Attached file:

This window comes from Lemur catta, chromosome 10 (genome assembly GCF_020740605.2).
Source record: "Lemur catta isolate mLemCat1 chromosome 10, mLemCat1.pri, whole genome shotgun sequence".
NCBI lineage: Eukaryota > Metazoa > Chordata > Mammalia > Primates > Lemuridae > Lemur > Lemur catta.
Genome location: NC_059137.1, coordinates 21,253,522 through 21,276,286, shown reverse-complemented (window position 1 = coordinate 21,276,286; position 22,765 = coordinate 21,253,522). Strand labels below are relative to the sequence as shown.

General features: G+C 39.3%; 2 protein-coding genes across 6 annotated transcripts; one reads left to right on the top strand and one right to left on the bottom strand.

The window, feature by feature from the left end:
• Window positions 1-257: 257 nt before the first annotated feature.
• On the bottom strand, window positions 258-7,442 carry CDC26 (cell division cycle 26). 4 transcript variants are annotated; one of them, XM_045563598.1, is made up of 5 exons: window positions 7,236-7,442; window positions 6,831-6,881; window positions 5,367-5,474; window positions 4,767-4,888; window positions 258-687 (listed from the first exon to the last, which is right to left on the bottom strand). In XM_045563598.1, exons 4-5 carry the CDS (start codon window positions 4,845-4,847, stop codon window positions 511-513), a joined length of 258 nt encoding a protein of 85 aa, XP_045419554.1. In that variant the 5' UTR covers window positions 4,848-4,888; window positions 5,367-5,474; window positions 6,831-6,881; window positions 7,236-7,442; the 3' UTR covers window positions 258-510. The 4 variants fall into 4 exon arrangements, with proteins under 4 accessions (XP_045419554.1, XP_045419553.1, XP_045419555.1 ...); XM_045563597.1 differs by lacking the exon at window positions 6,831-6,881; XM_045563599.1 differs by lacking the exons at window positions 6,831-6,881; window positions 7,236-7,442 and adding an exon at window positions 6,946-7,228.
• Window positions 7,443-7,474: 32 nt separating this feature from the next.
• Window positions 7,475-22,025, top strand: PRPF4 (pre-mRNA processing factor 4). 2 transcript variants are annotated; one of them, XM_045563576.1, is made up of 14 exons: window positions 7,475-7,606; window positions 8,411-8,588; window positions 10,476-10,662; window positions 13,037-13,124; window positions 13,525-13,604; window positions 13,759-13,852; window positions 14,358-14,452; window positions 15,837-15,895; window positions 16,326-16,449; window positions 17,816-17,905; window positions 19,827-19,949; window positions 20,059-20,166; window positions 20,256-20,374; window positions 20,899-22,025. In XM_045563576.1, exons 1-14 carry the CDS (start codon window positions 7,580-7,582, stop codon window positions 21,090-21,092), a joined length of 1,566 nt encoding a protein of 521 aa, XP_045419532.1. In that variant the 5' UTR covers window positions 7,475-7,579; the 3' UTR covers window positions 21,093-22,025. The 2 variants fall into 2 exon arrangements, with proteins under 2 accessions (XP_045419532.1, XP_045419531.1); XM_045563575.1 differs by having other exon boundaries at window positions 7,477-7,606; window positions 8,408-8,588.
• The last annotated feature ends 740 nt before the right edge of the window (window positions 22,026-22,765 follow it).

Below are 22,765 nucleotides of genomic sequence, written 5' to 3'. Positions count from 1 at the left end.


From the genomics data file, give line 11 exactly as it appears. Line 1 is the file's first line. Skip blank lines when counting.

• The last annotated feature ends 740 nt before the right edge of the window (window positions 22,026-22,765 follow it).